IBM rolls out unified Linux strategy

Turns multiple initiatives into company-wide embrace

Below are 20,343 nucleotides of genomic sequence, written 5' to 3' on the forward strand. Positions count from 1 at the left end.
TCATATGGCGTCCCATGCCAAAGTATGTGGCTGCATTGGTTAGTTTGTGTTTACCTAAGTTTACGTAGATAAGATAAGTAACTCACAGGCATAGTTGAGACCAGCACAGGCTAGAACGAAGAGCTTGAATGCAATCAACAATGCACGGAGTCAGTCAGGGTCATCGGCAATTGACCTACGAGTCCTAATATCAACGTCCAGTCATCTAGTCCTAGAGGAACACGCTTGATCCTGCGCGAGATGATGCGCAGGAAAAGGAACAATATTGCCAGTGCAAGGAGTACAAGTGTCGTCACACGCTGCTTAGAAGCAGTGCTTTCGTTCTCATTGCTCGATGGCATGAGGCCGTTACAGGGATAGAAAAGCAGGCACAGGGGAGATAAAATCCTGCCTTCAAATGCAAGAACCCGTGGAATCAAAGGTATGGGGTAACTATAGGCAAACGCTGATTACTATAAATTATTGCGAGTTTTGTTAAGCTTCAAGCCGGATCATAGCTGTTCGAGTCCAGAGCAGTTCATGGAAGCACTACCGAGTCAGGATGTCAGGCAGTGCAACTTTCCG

IBM is increasing its bet on Linux by adopting software's counter-culture as a primary operating system for the Internet. This turns a series of initiatives within IBM into a strategic, company-wide embrace. The reason appears to be to make IBM big iron more attractive for running networks, and to provide some tougher competition for Sun. IBM has Linux for the RS/6000 and S/390, as well as Netfinity, and is evaluating whether its NUMA-Q servers will run Linux. Despite IBM's avowed seriousness about supporting NT, few thought that this was more than a commercial decision to give customers what they wanted, rather than an expression of IBM's whole-hearted admiration for Windows. In making the announcement, Sam Palmisano, senior VP of IBM's enterprise group, made it clear that IBM intends to work closely with the Linux community as well as to make its own technology available to the Linux and open software communities, stressing it is not confining its efforts to Linux, but to open source software generally. The collaborations with Caldera, Red Hat, SuSE and TurboLinux will continue. To this end, Irving Wladawsky-Berger is heading a new IBM unit within the enterprise group. IBM says it is not abandoning its AIX efforts or Project Monterey, but believes that the markets are different. IBM hastens to point out that although Linux is open and free, "open source does not mean free. IBM will continue to deliver its value-added middleware as priced packages." ®

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